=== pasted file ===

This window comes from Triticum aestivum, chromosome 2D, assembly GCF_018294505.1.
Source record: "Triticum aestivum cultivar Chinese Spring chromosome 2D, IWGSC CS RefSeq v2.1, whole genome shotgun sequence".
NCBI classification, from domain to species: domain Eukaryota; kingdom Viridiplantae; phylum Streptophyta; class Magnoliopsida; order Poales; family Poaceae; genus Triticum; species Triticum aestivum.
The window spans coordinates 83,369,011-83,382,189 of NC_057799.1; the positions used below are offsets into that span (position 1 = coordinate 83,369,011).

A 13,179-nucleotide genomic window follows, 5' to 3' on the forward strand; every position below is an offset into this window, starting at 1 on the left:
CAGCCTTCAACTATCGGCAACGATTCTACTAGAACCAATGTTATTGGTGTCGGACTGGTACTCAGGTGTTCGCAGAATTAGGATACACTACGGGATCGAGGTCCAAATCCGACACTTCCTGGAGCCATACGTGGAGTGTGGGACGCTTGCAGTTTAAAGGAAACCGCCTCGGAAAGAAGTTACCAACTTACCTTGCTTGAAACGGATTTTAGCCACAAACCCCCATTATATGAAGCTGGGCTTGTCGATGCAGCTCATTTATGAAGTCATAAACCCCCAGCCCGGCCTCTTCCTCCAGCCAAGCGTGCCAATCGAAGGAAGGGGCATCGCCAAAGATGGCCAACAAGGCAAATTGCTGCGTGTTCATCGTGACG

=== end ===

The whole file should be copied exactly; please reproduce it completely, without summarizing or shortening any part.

This window comes from Triticum aestivum, chromosome 2D, assembly GCF_018294505.1.
Source record: "Triticum aestivum cultivar Chinese Spring chromosome 2D, IWGSC CS RefSeq v2.1, whole genome shotgun sequence".
NCBI classification, from domain to species: domain Eukaryota; kingdom Viridiplantae; phylum Streptophyta; class Magnoliopsida; order Poales; family Poaceae; genus Triticum; species Triticum aestivum.
The window spans coordinates 83,369,011-83,382,189 of NC_057799.1; the positions used below are offsets into that span (position 1 = coordinate 83,369,011).

A 13,179-nucleotide genomic window follows, 5' to 3' on the forward strand; every position below is an offset into this window, starting at 1 on the left:
CAGCCTTCAACTATCGGCAACGATTCTACTAGAACCAATGTTATTGGTGTCGGACTGGTACTCAGGTGTTCGCAGAATTAGGATACACTACGGGATCGAGGTCCAAATCCGACACTTCCTGGAGCCATACGTGGAGTGTGGGACGCTTGCAGTTTAAAGGAAACCGCCTCGGAAAGAAGTTACCAACTTACCTTGCTTGAAACGGATTTTAGCCACAAACCCCCATTATATGAAGCTGGGCTTGTCGATGCAGCTCATTTATGAAGTCATAAACCCCCAGCCCGGCCTCTTCCTCCAGCCAAGCGTGCCAATCGAAGGAAGGGGCATCGCCAAAGATGGCCAACAAGGCAAATTGCTGCGTGTTCATCGTGACG